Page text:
All About Multiple Sclerosis

More MS news articles for October 2003

People in electric wheelchairs have a ball with new sport

http://www.mlive.com/news/muchronicle/index.ssf?/base/news-3/106510774838890.xml

Thursday, October 02, 2003
By Paul Novoselick
The Muskegon Chronicle

Fifteen-year-old Kaylie Malinowski can't shoot hoops. She can't catch or hit a pitched softball.

Because of cerebral palsy, she also can't run or even stand on her own.

But the Laketon Township teenager can play "Power Soccer" in her battery-powered wheelchair, something she had never done until last month.

"This is exciting, just to look at them out there," said Kaylie's mother, Julie Malinowski, as she watched two local Power Soccer teams try out the new sport at a clinic held at the Beach Elementary School gym in Fruitport Township. "Muskegon has always lacked recreation and leisure activities for kids in power chairs."

"This is the only true sport for people in power wheelchairs," said Alan Pomranka, the sports and recreation director for the Novi-based Michigan PVA. He helped organize the clinic that introduced Power Soccer to this area and West Michigan.

Pomranka, from Coldwater, said the sport is only for people in power wheelchairs. It is played with an oversized soccer ball on a 84-by-50-foot court -- conveniently, the same size as a regulation basketball court.

"They've been playing this on the West Coast for several years now, especially in California." Pomranka said. "I'm trying to bring it here to Michigan."

Power Soccer teams have four players each, which includes a goalie. The goal is 25 feet wide by 15 feet deep, he said.

Pomranka connected with Karen Young, an occupational therapist with the Muskegon Public School District, at a conference on the east side of the state where she learned about the program.

Helping Young with the recent clinic was Lynda Chlopan, a physical therapist with the Fruitport Public School District. About 15 students with power wheelchairs have shown interest in the sport, Young said, and nine attended the clinic.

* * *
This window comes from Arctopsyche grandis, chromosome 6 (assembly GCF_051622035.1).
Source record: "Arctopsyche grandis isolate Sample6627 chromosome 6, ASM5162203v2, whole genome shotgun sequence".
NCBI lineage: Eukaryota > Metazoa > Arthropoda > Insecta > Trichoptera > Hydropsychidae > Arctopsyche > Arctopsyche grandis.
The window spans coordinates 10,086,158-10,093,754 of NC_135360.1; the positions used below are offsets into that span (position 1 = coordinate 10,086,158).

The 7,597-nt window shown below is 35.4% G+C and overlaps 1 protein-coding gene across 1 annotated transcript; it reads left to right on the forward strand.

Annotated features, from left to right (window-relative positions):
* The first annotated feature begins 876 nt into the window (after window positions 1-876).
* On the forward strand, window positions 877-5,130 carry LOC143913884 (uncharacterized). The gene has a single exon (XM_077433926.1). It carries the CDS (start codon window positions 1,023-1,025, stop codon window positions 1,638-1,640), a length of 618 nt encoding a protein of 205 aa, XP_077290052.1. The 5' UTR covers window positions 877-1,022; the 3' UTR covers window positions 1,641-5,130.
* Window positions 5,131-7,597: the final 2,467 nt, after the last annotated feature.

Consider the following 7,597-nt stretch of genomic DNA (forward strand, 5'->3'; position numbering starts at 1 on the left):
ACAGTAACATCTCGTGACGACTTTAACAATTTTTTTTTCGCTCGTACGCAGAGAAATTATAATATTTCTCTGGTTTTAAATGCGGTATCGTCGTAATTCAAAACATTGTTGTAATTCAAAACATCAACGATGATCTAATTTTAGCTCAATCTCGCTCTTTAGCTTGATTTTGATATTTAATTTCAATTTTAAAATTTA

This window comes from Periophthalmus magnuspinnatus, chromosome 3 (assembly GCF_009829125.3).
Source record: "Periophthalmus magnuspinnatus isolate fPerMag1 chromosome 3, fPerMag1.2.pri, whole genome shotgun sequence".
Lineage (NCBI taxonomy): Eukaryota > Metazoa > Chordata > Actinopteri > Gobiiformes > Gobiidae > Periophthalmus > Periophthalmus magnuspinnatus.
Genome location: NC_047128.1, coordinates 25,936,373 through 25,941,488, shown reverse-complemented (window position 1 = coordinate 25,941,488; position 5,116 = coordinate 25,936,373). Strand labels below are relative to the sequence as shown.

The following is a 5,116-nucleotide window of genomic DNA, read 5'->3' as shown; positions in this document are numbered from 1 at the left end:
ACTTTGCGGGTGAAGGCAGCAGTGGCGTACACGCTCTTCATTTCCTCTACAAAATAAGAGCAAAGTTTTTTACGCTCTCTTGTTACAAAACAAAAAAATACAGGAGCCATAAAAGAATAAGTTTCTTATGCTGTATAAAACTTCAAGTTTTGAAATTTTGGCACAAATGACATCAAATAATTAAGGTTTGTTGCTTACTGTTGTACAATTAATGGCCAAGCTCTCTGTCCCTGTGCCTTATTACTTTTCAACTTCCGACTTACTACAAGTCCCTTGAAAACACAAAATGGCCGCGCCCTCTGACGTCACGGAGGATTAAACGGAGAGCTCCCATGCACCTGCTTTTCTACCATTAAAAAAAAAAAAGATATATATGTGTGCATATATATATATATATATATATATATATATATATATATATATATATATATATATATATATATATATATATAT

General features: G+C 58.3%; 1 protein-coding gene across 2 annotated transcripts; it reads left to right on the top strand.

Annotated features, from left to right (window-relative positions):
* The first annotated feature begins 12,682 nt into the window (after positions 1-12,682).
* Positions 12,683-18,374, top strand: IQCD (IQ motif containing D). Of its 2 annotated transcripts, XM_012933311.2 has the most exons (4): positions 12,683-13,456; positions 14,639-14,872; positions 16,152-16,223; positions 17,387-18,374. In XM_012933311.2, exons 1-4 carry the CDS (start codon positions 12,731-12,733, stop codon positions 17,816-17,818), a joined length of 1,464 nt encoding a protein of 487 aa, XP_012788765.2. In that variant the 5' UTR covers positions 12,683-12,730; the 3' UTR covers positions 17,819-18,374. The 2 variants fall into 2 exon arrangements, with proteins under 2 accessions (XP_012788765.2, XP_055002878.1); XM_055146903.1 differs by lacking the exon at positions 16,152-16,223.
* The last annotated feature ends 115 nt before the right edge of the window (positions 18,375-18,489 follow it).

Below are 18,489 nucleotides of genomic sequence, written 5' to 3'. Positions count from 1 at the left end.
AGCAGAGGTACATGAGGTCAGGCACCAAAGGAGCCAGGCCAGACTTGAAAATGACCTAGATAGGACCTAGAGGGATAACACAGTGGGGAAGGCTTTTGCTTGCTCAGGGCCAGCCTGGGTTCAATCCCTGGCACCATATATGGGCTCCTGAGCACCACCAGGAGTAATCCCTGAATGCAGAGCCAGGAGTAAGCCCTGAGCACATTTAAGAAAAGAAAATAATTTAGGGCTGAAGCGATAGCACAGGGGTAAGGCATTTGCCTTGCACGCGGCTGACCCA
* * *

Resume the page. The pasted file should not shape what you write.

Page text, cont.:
The only mandatory equipment for a Power Soccer player are leg-guarding panels made of high-density plastic that will withstand blows without breaking. The guards used at the Beach School clinic cost $130 each, even though they were made at cost by a company in Jackson.

Adults can also participate; the age of players may run from 5 to 49 years old.

According to the powersoccer.net Internet Web site, the sport can be quite competitive. It has been going for more than 14 years; the United States, Canada, Japan and Denmark are currently fielding teams and tournaments.

People with quadriplegia, multiple sclerosis, cerebral palsy, head trauma, stroke and other disabilities can participate.

Young said the sport benefits young and older players socially, emotionally and physically.

Pomranka said there are few guidelines that limit participation in the new recreational sport for people with disabilities.

"Basically if they are in a power chair and can understand the rules, which are similar to traditional soccer, they can go," Pomranka said.

"One of the big things is players can't back up, otherwise that's a foul," he said. "That's because a lot of people can't turn their heads far enough around to be able to see what's coming."

The goalie is the only player who can back up.

"It could get very dangerous if someone catches a wheel and tips over a rider and a very expensive wheelchair," he said.

The most difficult task may be refereeing.

"The hard part of refereeing a game is telling the difference between turning sharply and backing up," Pomranka said, which is why he has asked for a $25,000 grant from the Christopher Reeve Foundation to hold a referee clinic that would draw people from all across the state.

In the meantime, people at last weekend's clinic said they liked what they were seeing.

"It just seemed like the kids in power chairs didn't belong anywhere," Julie Malinowski said. "They didn't have a chance to partake in any team sports.

"Maybe now they do."
 

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